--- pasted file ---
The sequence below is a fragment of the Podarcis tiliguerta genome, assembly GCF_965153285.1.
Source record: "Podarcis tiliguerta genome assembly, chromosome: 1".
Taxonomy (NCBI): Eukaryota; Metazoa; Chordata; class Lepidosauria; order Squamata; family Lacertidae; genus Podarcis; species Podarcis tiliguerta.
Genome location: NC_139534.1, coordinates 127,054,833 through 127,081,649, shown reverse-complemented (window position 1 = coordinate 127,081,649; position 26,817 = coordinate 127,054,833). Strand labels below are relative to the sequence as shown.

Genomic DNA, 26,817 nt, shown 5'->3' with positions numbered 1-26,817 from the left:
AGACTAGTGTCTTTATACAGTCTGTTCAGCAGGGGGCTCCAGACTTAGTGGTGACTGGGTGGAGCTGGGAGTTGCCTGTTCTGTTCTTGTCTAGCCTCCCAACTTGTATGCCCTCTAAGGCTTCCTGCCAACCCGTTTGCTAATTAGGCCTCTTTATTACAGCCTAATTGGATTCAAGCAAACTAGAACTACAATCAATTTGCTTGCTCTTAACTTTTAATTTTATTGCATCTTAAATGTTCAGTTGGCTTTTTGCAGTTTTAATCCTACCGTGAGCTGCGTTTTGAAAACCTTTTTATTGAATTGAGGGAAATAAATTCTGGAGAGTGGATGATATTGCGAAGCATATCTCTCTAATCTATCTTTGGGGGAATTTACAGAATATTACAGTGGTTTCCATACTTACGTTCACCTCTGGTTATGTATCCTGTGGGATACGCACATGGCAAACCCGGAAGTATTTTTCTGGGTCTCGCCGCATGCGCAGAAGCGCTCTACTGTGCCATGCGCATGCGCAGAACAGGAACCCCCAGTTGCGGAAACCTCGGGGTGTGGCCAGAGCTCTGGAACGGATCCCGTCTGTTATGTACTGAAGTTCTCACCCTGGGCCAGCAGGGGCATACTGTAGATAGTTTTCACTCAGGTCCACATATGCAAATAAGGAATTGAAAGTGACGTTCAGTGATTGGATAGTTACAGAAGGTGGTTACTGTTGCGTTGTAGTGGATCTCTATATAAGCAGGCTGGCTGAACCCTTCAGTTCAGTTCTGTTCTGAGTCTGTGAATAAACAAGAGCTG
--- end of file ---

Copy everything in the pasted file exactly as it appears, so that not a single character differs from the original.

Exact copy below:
The sequence below is a fragment of the Podarcis tiliguerta genome, assembly GCF_965153285.1.
Source record: "Podarcis tiliguerta genome assembly, chromosome: 1".
Taxonomy (NCBI): Eukaryota; Metazoa; Chordata; class Lepidosauria; order Squamata; family Lacertidae; genus Podarcis; species Podarcis tiliguerta.
Genome location: NC_139534.1, coordinates 127,054,833 through 127,081,649, shown reverse-complemented (window position 1 = coordinate 127,081,649; position 26,817 = coordinate 127,054,833). Strand labels below are relative to the sequence as shown.

Genomic DNA, 26,817 nt, shown 5'->3' with positions numbered 1-26,817 from the left:
AGACTAGTGTCTTTATACAGTCTGTTCAGCAGGGGGCTCCAGACTTAGTGGTGACTGGGTGGAGCTGGGAGTTGCCTGTTCTGTTCTTGTCTAGCCTCCCAACTTGTATGCCCTCTAAGGCTTCCTGCCAACCCGTTTGCTAATTAGGCCTCTTTATTACAGCCTAATTGGATTCAAGCAAACTAGAACTACAATCAATTTGCTTGCTCTTAACTTTTAATTTTATTGCATCTTAAATGTTCAGTTGGCTTTTTGCAGTTTTAATCCTACCGTGAGCTGCGTTTTGAAAACCTTTTTATTGAATTGAGGGAAATAAATTCTGGAGAGTGGATGATATTGCGAAGCATATCTCTCTAATCTATCTTTGGGGGAATTTACAGAATATTACAGTGGTTTCCATACTTACGTTCACCTCTGGTTATGTATCCTGTGGGATACGCACATGGCAAACCCGGAAGTATTTTTCTGGGTCTCGCCGCATGCGCAGAAGCGCTCTACTGTGCCATGCGCATGCGCAGAACAGGAACCCCCAGTTGCGGAAACCTCGGGGTGTGGCCAGAGCTCTGGAACGGATCCCGTCTGTTATGTACTGAAGTTCTCACCCTGGGCCAGCAGGGGCATACTGTAGATAGTTTTCACTCAGGTCCACATATGCAAATAAGGAATTGAAAGTGACGTTCAGTGATTGGATAGTTACAGAAGGTGGTTACTGTTGCGTTGTAGTGGATCTCTATATAAGCAGGCTGGCTGAACCCTTCAGTTCAGTTCTGTTCTGAGTCTGTGAATAAACAAGAGCTG